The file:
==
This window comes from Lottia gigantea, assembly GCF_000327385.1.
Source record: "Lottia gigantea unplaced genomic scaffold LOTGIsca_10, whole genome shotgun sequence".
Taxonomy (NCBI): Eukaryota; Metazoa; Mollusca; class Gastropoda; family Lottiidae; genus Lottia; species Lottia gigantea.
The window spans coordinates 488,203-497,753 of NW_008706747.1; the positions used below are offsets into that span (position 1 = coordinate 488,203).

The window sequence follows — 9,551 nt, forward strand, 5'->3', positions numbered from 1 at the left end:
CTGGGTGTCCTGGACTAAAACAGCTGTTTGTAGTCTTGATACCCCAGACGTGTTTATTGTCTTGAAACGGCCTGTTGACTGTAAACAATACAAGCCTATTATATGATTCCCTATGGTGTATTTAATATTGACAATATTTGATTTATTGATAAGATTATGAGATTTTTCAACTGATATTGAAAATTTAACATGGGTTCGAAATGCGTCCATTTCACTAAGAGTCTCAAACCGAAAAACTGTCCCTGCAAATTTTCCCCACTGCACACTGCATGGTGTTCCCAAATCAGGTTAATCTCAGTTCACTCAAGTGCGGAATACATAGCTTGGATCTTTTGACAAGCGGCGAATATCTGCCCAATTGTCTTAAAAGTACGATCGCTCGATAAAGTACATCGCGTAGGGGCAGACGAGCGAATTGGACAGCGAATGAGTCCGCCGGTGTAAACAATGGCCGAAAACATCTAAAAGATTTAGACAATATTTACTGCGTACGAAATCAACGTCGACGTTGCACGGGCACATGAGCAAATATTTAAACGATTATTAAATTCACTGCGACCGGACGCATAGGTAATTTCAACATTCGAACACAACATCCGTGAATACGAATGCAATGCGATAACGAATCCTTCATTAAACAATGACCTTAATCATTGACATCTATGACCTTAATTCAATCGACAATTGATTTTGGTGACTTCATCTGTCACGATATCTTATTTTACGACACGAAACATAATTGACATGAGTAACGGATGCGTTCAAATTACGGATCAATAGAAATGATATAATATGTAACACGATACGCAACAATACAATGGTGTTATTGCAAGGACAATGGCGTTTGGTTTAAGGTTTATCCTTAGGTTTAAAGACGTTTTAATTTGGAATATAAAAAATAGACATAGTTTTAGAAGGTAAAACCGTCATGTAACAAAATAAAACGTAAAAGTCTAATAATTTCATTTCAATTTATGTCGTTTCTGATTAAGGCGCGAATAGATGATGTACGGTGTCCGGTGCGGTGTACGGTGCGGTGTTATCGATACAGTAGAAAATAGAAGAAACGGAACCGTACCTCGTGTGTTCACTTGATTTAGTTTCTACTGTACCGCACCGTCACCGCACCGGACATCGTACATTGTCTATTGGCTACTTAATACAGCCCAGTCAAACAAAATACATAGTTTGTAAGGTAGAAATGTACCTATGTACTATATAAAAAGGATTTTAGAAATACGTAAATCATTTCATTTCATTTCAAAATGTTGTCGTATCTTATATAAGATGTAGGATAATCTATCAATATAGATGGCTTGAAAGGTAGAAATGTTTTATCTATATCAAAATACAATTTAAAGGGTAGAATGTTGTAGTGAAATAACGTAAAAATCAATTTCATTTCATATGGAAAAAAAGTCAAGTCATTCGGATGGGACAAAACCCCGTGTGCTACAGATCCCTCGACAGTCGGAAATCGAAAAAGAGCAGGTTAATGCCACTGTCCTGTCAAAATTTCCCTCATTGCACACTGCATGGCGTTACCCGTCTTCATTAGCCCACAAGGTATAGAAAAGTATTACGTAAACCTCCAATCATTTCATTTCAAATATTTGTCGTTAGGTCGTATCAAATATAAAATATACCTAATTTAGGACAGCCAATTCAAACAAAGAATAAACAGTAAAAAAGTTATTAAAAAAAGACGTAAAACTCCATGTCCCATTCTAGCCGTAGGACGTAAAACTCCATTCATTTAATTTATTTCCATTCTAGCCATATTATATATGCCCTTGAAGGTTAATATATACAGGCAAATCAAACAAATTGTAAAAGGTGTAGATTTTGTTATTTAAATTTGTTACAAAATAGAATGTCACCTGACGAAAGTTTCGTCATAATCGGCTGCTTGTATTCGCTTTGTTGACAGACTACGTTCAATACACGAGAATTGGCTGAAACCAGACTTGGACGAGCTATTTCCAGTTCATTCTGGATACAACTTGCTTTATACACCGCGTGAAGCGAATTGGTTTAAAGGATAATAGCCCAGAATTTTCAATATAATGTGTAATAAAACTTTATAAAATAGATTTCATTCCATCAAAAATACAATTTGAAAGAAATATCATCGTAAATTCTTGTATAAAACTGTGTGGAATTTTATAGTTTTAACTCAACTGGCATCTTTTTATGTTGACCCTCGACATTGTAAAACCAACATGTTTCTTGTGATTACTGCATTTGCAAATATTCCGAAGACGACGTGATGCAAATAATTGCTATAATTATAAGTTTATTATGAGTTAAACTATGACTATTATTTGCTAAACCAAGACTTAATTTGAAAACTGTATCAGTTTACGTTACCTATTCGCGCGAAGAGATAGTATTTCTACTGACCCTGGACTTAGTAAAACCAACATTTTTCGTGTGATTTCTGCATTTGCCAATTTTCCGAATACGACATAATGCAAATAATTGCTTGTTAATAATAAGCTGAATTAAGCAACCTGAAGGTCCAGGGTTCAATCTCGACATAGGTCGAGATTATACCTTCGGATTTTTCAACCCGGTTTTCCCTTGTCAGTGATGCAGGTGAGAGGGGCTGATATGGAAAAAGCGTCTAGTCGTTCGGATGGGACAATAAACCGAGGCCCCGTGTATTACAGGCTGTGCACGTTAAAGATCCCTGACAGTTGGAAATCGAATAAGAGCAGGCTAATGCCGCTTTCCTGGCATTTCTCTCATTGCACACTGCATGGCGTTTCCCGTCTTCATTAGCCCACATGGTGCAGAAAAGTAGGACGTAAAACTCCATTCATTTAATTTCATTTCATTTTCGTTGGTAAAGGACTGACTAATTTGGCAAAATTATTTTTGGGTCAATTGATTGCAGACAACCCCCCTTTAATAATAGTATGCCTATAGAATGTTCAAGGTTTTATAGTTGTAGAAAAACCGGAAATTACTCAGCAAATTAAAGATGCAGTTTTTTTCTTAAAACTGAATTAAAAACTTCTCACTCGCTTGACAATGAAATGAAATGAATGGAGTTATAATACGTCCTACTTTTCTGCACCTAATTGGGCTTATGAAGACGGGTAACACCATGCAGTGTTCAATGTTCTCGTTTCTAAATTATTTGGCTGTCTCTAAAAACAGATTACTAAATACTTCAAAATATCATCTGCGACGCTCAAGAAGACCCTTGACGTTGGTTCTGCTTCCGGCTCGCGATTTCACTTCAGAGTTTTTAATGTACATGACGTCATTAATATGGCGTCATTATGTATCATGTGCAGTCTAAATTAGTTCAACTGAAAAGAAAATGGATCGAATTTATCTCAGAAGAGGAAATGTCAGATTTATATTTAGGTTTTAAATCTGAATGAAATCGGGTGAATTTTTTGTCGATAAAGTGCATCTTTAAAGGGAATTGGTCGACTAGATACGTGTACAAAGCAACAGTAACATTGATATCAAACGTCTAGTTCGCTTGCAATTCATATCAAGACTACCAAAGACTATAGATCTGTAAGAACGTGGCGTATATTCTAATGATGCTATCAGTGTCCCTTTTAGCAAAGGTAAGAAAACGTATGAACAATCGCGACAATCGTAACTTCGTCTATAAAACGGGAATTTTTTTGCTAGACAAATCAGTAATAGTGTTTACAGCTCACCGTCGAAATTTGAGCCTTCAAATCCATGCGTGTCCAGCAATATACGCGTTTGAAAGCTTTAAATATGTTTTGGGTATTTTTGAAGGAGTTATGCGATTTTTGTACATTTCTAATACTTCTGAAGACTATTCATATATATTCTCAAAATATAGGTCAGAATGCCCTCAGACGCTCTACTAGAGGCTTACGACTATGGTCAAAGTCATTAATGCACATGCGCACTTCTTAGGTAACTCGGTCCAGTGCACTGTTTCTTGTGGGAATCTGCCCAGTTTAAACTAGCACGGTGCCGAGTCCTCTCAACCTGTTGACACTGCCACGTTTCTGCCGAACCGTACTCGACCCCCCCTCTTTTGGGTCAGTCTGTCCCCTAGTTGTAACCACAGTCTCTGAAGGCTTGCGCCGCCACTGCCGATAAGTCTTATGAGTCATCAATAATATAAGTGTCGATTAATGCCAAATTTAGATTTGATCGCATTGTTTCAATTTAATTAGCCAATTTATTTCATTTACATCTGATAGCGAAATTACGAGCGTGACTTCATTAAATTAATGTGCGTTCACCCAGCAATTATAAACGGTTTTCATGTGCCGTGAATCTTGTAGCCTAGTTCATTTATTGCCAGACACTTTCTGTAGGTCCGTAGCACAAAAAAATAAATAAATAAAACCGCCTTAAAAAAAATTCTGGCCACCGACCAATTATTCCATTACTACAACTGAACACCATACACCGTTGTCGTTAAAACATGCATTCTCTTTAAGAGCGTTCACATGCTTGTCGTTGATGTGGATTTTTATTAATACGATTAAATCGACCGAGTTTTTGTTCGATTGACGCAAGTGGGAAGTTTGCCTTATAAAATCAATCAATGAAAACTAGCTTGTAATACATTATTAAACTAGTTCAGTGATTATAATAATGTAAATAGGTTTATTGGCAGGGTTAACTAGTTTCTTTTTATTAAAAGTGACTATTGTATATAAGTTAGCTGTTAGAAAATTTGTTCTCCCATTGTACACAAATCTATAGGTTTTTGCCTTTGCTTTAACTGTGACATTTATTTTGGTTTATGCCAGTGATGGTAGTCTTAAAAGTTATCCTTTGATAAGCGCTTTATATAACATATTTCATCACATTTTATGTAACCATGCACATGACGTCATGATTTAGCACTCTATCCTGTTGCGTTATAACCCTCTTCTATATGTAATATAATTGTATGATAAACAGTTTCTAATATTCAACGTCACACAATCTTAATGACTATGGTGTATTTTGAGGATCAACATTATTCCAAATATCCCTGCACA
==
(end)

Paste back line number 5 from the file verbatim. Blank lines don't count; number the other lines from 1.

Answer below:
The window sequence follows — 9,551 nt, forward strand, 5'->3', positions numbered from 1 at the left end: